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Miles, Nelson Appleton, 1839-1925 / Personal recollections and observations of General Nelson A. Miles embracing a brief view of the Civil War, or, From New England to the Golden Gate: and the story of his Indian campaigns, with comments on the exploration, development and progress of our great western empire
(1896)

Chapter XXXVI. A campaign against the Apaches (Captain Maus' narrative),   pp. 450-479 PDF (11.9 MB)


Page 455


GENERAL NELSON A. MILES.
had been abandoned, as the noise made by them could be heard a long
distance. The advance scouts kept far ahead. Several abandoned camps
of the hostiles were found, the selection of which showed their constant
care. They were placed on high points, to which the hostiles ascended in
such a way that it was impossible for them to be seen; while in descending,
any pursuing party would have to appear in full view of the lookout they
always kept in the rear. The labor of the Indian women in bringing the
water and wood to these points was no apparent objection.
   Crossing the Haros River the trail led direct to the Devil's Back-
bone, situated between the Haros and Satachi Rivers. The difficulties of
marching over a country like this by night, where it was necessary to
climb over rocks and to descend into deep and dark canions, can hardly be
imagined. When we halted, which was sometimes not until midnight, we
were sore and tired. We could never move until late in the day, as it was
necessary to examine the country a long distance ahead before we started.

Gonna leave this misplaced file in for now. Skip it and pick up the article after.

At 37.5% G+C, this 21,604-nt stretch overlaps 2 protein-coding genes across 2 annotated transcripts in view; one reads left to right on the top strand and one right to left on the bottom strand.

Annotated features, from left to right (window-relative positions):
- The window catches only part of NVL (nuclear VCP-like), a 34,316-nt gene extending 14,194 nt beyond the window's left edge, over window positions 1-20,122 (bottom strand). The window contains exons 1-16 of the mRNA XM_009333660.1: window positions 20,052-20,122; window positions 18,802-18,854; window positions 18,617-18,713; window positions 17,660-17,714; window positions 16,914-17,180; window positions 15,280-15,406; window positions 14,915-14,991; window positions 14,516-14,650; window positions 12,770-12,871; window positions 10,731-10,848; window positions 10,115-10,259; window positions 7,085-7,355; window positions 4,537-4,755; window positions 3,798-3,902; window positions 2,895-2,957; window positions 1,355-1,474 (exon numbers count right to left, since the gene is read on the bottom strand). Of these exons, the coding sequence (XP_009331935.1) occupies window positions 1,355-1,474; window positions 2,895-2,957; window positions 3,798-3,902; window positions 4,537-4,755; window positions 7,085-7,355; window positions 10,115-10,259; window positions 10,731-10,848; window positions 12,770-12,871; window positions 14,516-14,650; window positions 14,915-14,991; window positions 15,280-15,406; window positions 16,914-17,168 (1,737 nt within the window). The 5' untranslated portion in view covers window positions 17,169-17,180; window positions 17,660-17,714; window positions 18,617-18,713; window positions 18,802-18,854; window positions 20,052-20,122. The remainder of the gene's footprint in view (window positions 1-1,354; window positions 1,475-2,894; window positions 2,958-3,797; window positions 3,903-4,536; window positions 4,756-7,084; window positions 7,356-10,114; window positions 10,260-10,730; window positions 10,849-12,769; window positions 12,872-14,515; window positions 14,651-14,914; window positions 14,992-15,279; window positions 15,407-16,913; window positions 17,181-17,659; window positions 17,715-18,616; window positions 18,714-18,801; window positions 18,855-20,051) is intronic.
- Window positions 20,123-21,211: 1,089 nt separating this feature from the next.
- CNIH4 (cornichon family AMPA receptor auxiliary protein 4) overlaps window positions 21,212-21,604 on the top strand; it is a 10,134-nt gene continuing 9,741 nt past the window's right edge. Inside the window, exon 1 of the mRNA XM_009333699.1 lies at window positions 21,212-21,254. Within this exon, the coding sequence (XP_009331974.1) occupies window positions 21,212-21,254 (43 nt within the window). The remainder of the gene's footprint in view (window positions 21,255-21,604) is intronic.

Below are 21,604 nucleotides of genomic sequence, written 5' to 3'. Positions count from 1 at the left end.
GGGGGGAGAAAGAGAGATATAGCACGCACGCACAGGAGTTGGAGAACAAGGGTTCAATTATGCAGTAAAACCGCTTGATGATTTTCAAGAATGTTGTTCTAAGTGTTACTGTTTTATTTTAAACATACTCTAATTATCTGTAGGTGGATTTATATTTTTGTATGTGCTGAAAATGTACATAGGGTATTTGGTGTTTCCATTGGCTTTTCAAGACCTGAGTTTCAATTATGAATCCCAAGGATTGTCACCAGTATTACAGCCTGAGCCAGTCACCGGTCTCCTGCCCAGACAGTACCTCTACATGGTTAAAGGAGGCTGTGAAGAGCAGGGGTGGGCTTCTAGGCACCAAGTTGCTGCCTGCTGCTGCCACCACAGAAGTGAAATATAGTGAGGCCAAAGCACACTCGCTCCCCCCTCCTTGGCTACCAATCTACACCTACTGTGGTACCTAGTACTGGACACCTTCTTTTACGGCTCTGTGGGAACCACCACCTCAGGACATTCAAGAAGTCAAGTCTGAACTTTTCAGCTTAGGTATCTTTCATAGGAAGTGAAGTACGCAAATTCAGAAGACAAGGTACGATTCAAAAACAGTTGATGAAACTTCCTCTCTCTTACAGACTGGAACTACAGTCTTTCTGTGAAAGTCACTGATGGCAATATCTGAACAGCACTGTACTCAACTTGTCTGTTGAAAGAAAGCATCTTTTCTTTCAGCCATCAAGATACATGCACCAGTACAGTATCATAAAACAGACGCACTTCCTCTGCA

No human being seemed ever to have been here. Deer were plentiful, but
we could not shoot them. Once I saw a leopard that bounded away with
a shriek. It was spotted and seemed as large as a tiger. At last, after a
weary march, at sunset on the 9th of January, 1886, Noche, our Indian
sergeant-major and guide, sent word that the hostile camp was located
twelve miles away.
   The command was halted, and as the hostiles were reported camped
on a high point, well protected and apparently showing great caution on
their part, it was decided to make a night miarch and attack them at day-
light. A short halt of about twenty minutes was made. We did not
kindle a fire, and about the only food we had was some hard bread and
some raw bacon. The medical officer, Dr. Davis, was worn out, and the
interpreter also unfortunately could go no further. We had already
marched continuously for about six hours and were very much worn out
and footsore, even the scouts showing the fatigue of the hard service.
These night marches, when we followed a trail purposely made over the
worst country possible, and crossing and recrossing the turbulent river,
which we had to ford, were very trying. But the news of the camip being
so close at hand gave us new strength and hope, and we hastened on to
coverthe ten or twelve miles between us and the hostiles. I cannot easily
for-
get that night's march. All night long we toiled on, feeling our way. It
was
a dark and m-noonless night. For nmuch of the distance the way led over
solid rock, over mountains, down canions so dark they seeimed bottomless.
It was a wonder the scouts could find the trail. Sometimes the descent
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